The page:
Everybody says it’s just like rock n’ roll

It took him an hour and a half to get to Andy’s, after discovering that no nearby garage had the capacity to recharge his carrier. Better to leave it safely at work than to risk running out of charge halfway, with no safe lock-up around. Miserably, he slotted himself into a commuter pod, taking a deep breath of stale city air before the film lid closed over him. Anything tasted better than the recycled atmosphere of these things. Gods knew what kind of underclass germs he was inhaling. His throat already felt rough. A cough sweet clicked against his teeth. There was sudden blackness as he began to accelerate through the tunnels, then the bright flash of adverts before his eyes. Wouldn’t his children love a robot nurse to tend them, packed full of games software and guaranteed not to molest? Wouldn’t he like a sensaround system for his carrier, which could find its own way home whilst he dreamed of a subtly pornographic paradise? Wouldn’t he like to live longer with Liverings, nutritious and delicious, the authentic taste of monosodium glutamate without the social stigma? He tried to blank it all out, then abruptly let it in again, grateful for anything to distract him from his fear of what might happen if the commuter-slide broke.

When he reached East Fourteen, the pod stopped abruptly, internal levers convulsing to spit him out onto the platform. He struggled to regain his balance as tired, shuffling bodies pressed around him. Lips moved and throats contorted as people spoke silently into their phones. He noticed more than one person shaking a phone in frustration, and wondered if one of the networks was in trouble.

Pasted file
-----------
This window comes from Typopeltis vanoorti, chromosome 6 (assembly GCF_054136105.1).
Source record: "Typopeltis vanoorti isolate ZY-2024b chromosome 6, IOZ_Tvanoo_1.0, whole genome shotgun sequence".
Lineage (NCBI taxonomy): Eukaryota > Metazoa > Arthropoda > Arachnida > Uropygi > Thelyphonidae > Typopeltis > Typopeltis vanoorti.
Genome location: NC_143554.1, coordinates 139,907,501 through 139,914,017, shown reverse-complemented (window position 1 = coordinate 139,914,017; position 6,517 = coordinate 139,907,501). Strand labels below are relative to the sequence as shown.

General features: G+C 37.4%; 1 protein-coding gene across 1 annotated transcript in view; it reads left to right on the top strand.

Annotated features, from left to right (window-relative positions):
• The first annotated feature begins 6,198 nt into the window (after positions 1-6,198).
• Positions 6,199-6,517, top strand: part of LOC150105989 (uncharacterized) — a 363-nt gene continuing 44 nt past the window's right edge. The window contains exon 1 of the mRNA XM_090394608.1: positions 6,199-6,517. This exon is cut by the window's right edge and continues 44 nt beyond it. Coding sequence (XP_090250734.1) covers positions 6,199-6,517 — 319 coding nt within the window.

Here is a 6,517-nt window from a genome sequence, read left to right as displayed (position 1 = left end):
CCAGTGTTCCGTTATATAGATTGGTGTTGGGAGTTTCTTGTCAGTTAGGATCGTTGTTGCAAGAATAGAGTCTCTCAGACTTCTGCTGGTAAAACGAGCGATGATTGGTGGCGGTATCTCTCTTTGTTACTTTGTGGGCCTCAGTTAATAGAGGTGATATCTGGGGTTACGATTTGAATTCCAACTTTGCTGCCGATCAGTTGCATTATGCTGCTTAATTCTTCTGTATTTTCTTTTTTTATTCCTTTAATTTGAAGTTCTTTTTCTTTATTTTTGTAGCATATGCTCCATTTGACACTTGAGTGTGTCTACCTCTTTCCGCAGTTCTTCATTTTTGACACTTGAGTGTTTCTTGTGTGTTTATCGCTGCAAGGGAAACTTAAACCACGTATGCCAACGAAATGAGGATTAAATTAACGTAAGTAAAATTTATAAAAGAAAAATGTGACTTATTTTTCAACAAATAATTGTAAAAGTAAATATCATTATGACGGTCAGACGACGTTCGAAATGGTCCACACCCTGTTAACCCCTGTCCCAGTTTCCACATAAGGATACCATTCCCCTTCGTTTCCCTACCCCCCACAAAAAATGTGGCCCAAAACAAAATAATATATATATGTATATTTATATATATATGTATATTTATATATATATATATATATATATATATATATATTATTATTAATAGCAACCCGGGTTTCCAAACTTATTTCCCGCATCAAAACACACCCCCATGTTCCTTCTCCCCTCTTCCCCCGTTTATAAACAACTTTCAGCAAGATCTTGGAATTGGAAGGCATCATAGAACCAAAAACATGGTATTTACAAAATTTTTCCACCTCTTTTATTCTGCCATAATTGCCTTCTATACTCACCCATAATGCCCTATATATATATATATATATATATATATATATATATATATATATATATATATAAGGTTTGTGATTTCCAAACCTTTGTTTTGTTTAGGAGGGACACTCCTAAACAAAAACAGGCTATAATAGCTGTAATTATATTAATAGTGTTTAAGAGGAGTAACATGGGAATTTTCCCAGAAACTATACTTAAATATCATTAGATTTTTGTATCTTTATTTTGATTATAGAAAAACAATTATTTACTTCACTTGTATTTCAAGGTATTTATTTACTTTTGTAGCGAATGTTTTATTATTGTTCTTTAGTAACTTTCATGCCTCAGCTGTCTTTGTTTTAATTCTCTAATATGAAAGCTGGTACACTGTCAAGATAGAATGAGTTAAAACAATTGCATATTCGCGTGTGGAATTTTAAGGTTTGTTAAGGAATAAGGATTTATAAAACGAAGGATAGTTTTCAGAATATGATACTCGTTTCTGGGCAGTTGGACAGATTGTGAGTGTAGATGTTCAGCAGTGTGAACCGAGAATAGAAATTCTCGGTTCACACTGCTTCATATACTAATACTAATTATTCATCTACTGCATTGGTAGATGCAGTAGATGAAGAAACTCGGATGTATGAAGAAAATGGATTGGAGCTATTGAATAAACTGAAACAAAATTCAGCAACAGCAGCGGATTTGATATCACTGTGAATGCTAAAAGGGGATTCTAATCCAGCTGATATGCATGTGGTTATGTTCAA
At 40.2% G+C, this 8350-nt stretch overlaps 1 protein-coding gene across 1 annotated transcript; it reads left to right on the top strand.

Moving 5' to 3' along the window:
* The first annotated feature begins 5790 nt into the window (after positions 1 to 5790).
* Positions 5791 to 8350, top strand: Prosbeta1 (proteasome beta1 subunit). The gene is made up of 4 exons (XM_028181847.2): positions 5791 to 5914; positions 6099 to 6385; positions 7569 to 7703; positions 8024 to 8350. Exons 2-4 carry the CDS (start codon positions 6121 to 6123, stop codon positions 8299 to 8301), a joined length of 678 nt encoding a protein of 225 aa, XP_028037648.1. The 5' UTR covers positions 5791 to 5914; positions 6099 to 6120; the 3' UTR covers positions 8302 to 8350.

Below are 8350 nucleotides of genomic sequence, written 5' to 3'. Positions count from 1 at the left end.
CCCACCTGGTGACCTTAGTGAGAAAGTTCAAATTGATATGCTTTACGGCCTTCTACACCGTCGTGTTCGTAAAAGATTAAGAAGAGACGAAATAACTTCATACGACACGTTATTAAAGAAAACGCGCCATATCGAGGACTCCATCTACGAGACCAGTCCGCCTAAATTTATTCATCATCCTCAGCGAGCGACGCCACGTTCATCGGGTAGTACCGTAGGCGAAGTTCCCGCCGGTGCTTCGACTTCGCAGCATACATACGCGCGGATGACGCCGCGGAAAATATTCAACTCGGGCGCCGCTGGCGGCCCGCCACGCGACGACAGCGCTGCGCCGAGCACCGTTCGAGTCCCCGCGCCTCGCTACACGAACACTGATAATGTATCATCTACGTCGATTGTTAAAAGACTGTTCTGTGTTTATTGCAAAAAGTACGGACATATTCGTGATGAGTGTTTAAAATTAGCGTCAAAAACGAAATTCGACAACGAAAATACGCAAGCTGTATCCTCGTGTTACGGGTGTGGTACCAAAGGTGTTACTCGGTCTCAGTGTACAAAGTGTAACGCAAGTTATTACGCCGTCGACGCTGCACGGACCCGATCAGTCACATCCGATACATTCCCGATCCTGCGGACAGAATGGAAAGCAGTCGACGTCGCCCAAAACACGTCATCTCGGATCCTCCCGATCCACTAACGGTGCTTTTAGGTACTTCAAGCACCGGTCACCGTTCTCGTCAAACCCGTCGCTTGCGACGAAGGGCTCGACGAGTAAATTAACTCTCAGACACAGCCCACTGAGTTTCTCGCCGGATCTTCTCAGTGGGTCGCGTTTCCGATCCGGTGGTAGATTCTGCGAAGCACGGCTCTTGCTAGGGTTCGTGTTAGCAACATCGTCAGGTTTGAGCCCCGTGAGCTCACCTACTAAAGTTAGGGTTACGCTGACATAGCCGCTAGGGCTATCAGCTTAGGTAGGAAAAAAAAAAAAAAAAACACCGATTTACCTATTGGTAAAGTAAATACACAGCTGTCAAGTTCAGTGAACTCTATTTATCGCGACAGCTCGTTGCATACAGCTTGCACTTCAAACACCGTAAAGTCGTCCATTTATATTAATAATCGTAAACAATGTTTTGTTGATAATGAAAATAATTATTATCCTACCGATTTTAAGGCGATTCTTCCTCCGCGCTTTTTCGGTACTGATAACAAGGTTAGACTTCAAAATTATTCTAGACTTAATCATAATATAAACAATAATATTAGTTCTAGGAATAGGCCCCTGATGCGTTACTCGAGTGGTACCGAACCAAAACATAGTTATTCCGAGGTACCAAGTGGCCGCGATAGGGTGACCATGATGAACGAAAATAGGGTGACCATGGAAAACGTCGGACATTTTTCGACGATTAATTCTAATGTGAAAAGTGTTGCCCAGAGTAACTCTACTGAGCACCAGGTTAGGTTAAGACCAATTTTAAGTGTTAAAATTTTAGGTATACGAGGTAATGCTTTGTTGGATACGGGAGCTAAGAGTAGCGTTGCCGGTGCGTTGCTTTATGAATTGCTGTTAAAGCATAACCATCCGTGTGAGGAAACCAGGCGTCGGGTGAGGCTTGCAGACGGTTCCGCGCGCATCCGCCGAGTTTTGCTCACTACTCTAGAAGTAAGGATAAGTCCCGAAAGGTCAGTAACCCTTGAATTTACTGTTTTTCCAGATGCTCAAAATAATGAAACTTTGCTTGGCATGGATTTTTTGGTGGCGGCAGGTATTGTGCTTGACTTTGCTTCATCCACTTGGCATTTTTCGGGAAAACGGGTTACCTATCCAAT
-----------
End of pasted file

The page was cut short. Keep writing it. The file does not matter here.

On the way up, the escalator was broken, so his legs ached when he finally stumbled out into the street. He’d take a taxi from Andy’s, he decided. He could just about justify it as a one-off expense. No point in wearing himself out at the start of a long week. There was no point in trying to walk home, either. To the clear distress of many, the pavements had broken down; some were managing to crawl along at one or two miles an hour, but nobody was willing to wait for them. This collapse of civilised infrastructure was not omnipresent, though – advertising hoardings still glared and shouted above, and automatic sandwich boards pushed between the unhappy pedestrians. As he passed the end of Andy’s street he saw a man repeatedly kicking an autopub as it tried to persuade him that what he really needed was a drink.

You can find the complete version of Everybody says it’s just like rock n’ roll in issue 54 of TBD.

Jennie Kermode